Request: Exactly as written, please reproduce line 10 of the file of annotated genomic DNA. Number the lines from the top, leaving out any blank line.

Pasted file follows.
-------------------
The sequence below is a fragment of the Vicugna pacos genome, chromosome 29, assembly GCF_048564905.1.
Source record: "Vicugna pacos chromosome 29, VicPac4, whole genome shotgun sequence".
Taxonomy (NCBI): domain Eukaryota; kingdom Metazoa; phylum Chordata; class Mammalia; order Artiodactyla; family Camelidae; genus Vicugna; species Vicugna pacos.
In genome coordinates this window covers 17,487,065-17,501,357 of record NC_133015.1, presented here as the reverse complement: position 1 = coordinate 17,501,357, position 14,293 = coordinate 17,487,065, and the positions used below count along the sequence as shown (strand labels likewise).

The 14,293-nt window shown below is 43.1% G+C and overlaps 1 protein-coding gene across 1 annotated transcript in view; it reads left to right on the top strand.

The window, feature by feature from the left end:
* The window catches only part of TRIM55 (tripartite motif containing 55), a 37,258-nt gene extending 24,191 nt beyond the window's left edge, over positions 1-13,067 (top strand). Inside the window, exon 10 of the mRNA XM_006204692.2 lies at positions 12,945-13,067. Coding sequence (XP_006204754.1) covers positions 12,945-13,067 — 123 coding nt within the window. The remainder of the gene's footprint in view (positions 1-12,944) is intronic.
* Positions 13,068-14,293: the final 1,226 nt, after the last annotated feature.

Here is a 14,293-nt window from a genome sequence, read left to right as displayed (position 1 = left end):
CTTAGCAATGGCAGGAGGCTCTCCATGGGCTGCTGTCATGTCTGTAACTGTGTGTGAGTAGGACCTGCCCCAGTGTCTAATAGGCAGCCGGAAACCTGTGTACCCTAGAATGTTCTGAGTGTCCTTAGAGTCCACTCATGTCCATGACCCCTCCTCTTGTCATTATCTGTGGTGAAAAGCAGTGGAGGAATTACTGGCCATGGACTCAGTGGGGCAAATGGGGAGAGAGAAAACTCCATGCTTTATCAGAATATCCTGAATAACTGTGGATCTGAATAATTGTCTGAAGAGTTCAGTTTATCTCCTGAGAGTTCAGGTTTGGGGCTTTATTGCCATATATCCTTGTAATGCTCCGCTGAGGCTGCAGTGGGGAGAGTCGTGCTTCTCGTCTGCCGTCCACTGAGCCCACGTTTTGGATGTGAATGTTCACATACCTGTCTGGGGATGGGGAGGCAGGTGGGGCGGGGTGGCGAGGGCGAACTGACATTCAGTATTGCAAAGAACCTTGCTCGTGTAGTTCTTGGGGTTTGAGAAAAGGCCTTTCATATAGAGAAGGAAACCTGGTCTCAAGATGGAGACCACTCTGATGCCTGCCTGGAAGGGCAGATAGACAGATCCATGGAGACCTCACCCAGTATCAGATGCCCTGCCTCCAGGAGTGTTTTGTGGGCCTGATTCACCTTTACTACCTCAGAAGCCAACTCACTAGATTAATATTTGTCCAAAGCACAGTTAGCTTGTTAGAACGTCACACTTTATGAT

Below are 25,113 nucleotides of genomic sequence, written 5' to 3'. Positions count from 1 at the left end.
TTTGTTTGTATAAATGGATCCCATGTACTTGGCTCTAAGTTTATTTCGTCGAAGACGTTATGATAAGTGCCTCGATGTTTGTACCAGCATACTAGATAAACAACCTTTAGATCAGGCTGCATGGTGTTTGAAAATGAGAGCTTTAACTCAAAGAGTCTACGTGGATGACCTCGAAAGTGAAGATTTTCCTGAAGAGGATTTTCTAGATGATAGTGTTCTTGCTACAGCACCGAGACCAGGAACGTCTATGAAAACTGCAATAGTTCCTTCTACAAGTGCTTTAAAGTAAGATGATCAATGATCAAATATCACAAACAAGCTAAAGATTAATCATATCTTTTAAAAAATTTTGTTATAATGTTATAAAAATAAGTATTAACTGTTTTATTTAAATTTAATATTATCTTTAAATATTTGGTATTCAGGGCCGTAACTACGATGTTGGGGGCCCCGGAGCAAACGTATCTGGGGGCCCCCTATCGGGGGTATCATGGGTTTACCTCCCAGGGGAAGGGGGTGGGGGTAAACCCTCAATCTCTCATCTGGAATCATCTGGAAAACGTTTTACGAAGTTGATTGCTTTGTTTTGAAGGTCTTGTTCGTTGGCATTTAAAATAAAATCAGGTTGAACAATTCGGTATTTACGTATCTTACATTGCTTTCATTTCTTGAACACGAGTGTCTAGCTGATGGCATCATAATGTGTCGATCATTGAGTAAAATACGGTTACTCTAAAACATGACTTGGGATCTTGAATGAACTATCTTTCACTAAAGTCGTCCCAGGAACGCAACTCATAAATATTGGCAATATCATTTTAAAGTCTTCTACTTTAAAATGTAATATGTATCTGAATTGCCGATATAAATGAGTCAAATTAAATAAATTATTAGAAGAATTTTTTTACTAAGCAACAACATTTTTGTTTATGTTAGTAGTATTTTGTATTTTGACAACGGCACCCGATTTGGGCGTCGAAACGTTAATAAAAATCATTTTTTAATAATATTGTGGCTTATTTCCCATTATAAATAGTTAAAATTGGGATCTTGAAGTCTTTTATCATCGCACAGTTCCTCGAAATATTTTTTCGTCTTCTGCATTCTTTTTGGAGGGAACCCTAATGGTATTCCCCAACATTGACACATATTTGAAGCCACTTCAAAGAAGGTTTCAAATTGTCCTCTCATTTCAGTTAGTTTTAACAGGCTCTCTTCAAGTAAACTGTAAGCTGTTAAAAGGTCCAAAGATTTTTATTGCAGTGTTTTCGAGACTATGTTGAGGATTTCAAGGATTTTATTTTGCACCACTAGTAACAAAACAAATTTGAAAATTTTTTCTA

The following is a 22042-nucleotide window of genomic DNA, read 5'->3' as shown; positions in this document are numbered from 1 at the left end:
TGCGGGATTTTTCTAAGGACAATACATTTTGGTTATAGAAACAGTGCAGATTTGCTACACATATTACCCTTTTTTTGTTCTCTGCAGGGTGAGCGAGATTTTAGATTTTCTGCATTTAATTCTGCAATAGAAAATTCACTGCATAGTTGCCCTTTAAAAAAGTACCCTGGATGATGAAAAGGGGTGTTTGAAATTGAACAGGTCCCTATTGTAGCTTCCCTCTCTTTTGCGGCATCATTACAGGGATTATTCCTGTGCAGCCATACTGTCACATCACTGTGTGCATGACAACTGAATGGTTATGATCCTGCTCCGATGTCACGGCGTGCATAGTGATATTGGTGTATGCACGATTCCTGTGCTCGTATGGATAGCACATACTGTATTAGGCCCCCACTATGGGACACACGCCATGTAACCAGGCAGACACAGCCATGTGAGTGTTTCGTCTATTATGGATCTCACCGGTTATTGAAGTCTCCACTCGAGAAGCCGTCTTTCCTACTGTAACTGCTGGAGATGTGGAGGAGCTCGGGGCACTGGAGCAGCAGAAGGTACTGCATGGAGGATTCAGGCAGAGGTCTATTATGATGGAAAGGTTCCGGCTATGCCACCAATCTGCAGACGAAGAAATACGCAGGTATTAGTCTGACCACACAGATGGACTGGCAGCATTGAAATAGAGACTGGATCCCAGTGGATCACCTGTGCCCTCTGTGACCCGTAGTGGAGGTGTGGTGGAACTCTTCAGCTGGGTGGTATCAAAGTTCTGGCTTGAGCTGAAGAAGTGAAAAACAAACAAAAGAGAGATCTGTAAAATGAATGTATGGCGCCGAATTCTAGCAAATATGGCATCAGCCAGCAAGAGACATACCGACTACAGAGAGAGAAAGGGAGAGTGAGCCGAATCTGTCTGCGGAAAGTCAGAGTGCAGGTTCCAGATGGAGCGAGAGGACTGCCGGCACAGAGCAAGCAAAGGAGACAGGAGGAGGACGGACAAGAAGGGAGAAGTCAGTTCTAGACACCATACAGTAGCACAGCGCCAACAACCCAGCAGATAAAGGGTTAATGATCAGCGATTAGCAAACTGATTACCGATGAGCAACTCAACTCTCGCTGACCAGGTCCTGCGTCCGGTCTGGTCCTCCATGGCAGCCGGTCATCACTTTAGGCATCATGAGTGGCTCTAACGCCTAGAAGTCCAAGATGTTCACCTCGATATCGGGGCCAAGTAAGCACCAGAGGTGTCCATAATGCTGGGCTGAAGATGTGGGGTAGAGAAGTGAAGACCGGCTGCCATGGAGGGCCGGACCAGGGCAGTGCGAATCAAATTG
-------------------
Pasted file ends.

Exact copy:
CTTAGCAATGGCAGGAGGCTCTCCATGGGCTGCTGTCATGTCTGTAACTGTGTGTGAGTAGGACCTGCCCCAGTGTCTAATAGGCAGCCGGAAACCTGTGTACCCTAGAATGTTCTGAGTGTCCTTAGAGTCCACTCATGTCCATGACCCCTCCTCTTGTCATTATCTGTGGTGAAAAGCAGTGGAGGAATTACTGGCCATGGACTCAGTGGGGCAAATGGGGAGAGAGAAAACTCCATGCTTTATCAGAATATCCTGAATAACTGTGGATCTGAATAATTGTCTGAAGAGTTCAGTTTATCTCCTGAGAGTTCAGGTTTGGGGCTTTATTGCCATATATCCTTGTAATGCTCCGCTGAGGCTGCAGTGGGGAGAGTCGTGCTTCTCGTCTGCCGTCCACTGAGCCCACGTTTTGGATGTGAATGTTCACATACCTGTCTGGGGATGGGGAGGCAGGTGGGGCGGGGTGGCGAGGGCGAACTGACATTCAGTATTGCAAAGAACCTTGCTCGTGTAGTTCTTGGGGTTTGAGAAAAGGCCTTTCATATAGAGAAGGAAACCTGGTCTCAAGATGGAGACCACTCTGATGCCTGCCTGGAAGGGCAGATAGACAGATCCATGGAGACCTCACCCAGTATCAGATGCCCTGCCTCCAGGAGTGTTTTGTGGGCCTGATTCACCTTTACTACCTCAGAAGCCAACTCACTAGATTAATATTTGTCCAAAGCACAGTTAGCTTGTTAGAACGTCACACTTTATGAT